Pluralization: the missing part of .Net

Pluralization: the missing part of .Net

Plural forms are a lot more complex than we think, there is no generic rules to manage plurals, each languages have their specific rules. A lazy way is to ignore them:

3 item(s) in your cart

As a designer, I hate that, it’s laziness.

So a lot of applications write a code similar to this one:

if(numberOfItem == 1)
   return SINGULAR;
else
   return PLURAL;

It’s better but still wrong, except if you only support english, did you know that this rule is incorrect in French for example?

Contrary to English, the number 0 is singular as well as all numbers between 0 and 2 (excluded) so the correct code for french is:

if(number<2)
   return SINGULAR;
else
   return PLURAL;

Let take an other language, Hindi for instance. In Hindi, 0.3 is singular (plural in english, singular in french) whereas 1.8 is plural (plural in english, singular in french)

One more time, rules are different, here is the algorithm for Hindi:

if(number >= 0 && number <= 1)
   return SINGULAR;
else
   return PLURAL;

More than 2 forms

So rules are different between languages, but not all languages are binary, for some languages there is more than 2 plural forms, Czech has a third form for example:


if(number >= 2 && number <= 4)
   return FEW;
else if(number ==1)
   return SINGULAR;
else
   return PLURAL;

But there is more complicated, let’s take a look to Polish:

if ((n % 10).IsBetween(2, 4) && !(n % 100).IsBetween(12, 14))
{
   return FEW;
}
if (n != 1 && (n % 10).IsBetween(0, 1) ||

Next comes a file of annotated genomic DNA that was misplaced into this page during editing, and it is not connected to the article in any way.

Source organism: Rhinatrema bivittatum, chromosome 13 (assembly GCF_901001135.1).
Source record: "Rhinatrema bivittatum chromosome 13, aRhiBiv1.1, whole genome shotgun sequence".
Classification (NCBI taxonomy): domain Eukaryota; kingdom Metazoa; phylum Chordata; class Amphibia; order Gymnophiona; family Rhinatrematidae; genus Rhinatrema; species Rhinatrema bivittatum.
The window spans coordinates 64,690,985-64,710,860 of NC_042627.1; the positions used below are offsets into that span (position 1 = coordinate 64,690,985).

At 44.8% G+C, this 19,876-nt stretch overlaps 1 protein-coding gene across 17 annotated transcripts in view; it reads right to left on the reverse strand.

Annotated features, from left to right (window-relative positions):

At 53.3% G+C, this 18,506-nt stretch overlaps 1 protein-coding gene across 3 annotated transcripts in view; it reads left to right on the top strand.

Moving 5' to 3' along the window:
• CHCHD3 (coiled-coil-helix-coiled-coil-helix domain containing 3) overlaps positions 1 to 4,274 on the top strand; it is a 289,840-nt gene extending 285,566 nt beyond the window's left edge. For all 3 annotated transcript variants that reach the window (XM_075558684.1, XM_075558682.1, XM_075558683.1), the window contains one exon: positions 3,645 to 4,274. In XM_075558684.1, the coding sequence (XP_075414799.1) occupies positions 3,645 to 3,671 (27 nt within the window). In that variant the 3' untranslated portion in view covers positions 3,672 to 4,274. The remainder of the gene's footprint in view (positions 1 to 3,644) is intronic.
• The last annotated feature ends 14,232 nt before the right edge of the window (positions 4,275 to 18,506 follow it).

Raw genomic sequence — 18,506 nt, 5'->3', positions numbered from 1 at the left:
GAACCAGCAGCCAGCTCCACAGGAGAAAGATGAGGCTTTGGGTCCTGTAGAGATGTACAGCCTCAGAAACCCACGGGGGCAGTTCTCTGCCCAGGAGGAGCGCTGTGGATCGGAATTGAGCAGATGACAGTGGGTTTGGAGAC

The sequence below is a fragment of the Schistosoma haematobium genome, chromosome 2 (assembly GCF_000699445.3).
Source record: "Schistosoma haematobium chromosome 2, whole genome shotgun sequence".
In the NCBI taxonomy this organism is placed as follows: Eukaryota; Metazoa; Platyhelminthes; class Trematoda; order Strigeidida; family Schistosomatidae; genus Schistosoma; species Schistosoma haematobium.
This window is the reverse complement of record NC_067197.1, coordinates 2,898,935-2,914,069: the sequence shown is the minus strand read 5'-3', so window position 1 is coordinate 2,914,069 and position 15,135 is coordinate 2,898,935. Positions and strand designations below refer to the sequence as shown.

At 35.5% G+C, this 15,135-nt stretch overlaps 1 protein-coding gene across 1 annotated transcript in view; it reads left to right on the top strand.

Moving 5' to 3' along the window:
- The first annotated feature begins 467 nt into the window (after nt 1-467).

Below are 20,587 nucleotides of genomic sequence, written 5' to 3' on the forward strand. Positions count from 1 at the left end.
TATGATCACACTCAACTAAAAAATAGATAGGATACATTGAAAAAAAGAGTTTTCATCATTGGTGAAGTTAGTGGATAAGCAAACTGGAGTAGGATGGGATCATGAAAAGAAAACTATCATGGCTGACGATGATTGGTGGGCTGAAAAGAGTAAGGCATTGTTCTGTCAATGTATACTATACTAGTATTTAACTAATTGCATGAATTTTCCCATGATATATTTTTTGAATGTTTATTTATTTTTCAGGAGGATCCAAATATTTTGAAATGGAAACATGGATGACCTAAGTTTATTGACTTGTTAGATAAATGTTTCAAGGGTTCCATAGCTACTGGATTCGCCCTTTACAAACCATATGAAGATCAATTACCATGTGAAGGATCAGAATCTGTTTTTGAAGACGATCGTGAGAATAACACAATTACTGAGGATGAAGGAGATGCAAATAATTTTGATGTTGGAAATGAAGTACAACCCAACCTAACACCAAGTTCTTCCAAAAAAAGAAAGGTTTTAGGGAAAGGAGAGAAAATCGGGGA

(n % 10).IsBetween(5, 9) ||
(n % 100).IsBetween(12, 14))
{
   return MANY;
}
if (n == 1)
{
   return ONE;
}
return OTHER;

4 different forms and some very complex rules, a real challenge but wait, there is more complicated.

Decimal numbers

We need also to manage decimal numbers. For a lot of readers, the number 98.41 and 98.45 will have the same plural form, but not for everyone, some languages use the last number of the fractional part to make a choice, 98.41 can be singular for some languages (because ending with 1) contrary to 98.45 (because ending with a 5).

Moreover, some languages make a distinction between 1 (singular) and and 1.0 (plural)…

The rules

Unicode released a very interesting page to understand the differences between all languages, it was one of my main sources to create this library:

http://www.unicode.org/cldr/charts/25/supplemental/language_plural_rules.html

So how it works with .Net?

This is the issue, contrary to other platforms (ios, android. etc..), .Net doesn’t manage pluralization out-of-the-box and no third-party libraries are available.

Solution

I created a new library named PluralNet, managing almost all existing languages (including regional languages), very easy to use and compatible with RESW files as well as RESX files.

More information here: http://www.rudyhuyn.com/blog/2016/09/28/pluralnet

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